Modeling the limitations and implicit costs of cereal self-sufficiency: the case of Morocco uri icon

abstract

  • High and volatile food prices in 2008 have led to renewed interest in national food security, particularly in the Arab world. One often discussed strategy is to reduce import dependency by increasing self-sufficiency. An alternative strategy is agricultural self-reliance, where revenues from export crops are sufficient to cover the costs of food imports. For countries with limited land and water resources and a comparative advantage in producing export crops rather than cereals, self-reliance (achieving food security through trade) may be more effective than aiming for self-sufficiency in cereals. This paper uses a simple model based on a production possibilities frontier to demonstrate the limitations and high costs of achieving self-sufficiency in cereals for Morocco. At current yield levels, Morocco is capable of achieving 85% self-sufficiency. With a 30% increase in yields the country could achieve self-sufficiency in the present, and with a 40% increase, achieve self-sufficiency until 2022. However, this would require land to be diverted from high value crops to cereals, with an opportunity cost exceeding US$10.3 billion in gross revenue during the period 2008-2022. Morocco and other Arab countries should consider these factors when they asses whether self-sufficiency is a reasonable policy objective, or whether self-reliance would be more appropriate. The model requires only very basic data, uses a simple maximization routine, and can be easily replicated in a wide variety of contexts.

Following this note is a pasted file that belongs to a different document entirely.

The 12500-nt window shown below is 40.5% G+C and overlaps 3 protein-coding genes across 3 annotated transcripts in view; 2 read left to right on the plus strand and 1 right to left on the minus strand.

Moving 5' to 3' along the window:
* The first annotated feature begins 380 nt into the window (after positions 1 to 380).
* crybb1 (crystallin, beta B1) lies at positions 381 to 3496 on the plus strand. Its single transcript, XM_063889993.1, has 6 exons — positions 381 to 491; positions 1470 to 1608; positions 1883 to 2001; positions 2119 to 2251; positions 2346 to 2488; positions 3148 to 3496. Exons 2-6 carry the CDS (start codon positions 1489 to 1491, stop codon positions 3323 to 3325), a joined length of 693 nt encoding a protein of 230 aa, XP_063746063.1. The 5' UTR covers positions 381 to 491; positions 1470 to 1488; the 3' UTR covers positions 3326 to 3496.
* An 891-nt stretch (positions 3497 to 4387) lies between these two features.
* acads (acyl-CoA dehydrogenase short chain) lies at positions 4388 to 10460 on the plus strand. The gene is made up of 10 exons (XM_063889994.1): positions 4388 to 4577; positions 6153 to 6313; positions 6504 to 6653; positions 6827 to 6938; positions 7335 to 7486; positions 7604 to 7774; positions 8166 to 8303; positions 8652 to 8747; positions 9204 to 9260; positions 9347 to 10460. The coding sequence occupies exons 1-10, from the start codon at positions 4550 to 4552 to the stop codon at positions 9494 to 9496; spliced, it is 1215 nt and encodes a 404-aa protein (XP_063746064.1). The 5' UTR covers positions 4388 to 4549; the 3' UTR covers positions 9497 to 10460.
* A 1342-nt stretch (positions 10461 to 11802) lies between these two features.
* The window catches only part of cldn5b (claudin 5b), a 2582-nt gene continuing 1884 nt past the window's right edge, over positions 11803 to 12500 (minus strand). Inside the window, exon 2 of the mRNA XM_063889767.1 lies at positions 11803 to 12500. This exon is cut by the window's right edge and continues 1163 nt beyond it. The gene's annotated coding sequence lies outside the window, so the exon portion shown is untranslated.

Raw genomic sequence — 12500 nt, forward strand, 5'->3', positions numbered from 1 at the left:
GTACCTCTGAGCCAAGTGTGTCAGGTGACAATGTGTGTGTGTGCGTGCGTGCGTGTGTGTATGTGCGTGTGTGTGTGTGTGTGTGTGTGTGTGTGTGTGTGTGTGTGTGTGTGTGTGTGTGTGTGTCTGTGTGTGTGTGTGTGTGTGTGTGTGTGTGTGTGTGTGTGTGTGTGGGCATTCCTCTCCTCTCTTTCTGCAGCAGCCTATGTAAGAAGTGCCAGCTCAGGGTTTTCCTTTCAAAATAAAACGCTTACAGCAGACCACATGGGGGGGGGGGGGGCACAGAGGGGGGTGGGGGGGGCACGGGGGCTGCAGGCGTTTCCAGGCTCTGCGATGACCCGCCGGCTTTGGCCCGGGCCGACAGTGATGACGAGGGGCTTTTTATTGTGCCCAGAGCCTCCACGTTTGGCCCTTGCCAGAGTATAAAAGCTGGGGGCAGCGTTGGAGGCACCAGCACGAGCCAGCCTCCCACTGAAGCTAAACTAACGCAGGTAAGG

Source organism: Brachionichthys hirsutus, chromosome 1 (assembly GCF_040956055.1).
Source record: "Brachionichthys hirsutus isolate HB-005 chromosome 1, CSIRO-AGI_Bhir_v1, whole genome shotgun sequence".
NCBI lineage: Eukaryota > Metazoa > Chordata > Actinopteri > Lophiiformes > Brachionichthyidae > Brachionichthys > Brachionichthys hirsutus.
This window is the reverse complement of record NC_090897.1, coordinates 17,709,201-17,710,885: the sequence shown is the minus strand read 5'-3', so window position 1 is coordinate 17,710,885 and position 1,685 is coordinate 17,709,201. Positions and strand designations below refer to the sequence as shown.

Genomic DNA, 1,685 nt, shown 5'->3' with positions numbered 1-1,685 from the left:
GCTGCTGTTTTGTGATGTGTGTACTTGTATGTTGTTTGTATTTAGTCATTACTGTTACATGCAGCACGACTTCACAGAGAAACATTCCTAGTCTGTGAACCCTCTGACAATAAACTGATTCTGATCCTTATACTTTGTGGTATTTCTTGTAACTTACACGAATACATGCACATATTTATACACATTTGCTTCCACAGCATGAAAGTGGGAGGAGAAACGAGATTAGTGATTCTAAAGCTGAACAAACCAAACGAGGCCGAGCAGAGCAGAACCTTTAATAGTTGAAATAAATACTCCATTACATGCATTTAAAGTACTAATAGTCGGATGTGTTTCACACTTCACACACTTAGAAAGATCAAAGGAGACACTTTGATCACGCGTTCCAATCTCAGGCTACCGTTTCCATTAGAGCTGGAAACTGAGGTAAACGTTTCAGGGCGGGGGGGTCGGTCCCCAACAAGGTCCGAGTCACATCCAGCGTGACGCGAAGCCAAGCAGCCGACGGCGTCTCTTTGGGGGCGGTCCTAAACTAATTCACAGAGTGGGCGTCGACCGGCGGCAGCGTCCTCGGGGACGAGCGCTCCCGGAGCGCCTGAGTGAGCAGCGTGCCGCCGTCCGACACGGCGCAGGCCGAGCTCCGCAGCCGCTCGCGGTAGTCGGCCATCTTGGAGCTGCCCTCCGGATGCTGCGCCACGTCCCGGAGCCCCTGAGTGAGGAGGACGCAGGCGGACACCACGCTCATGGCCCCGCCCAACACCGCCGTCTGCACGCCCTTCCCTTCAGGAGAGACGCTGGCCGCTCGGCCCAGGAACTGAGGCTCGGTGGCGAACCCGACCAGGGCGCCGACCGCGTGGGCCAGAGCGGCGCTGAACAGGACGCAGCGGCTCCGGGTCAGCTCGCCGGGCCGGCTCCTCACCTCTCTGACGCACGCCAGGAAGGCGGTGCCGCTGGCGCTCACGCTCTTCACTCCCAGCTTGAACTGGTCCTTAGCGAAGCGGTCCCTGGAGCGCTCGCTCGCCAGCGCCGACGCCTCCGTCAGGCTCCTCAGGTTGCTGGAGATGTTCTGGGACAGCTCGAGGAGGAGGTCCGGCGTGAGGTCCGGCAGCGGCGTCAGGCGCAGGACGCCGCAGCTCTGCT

publication date

  • 2011
  • 2011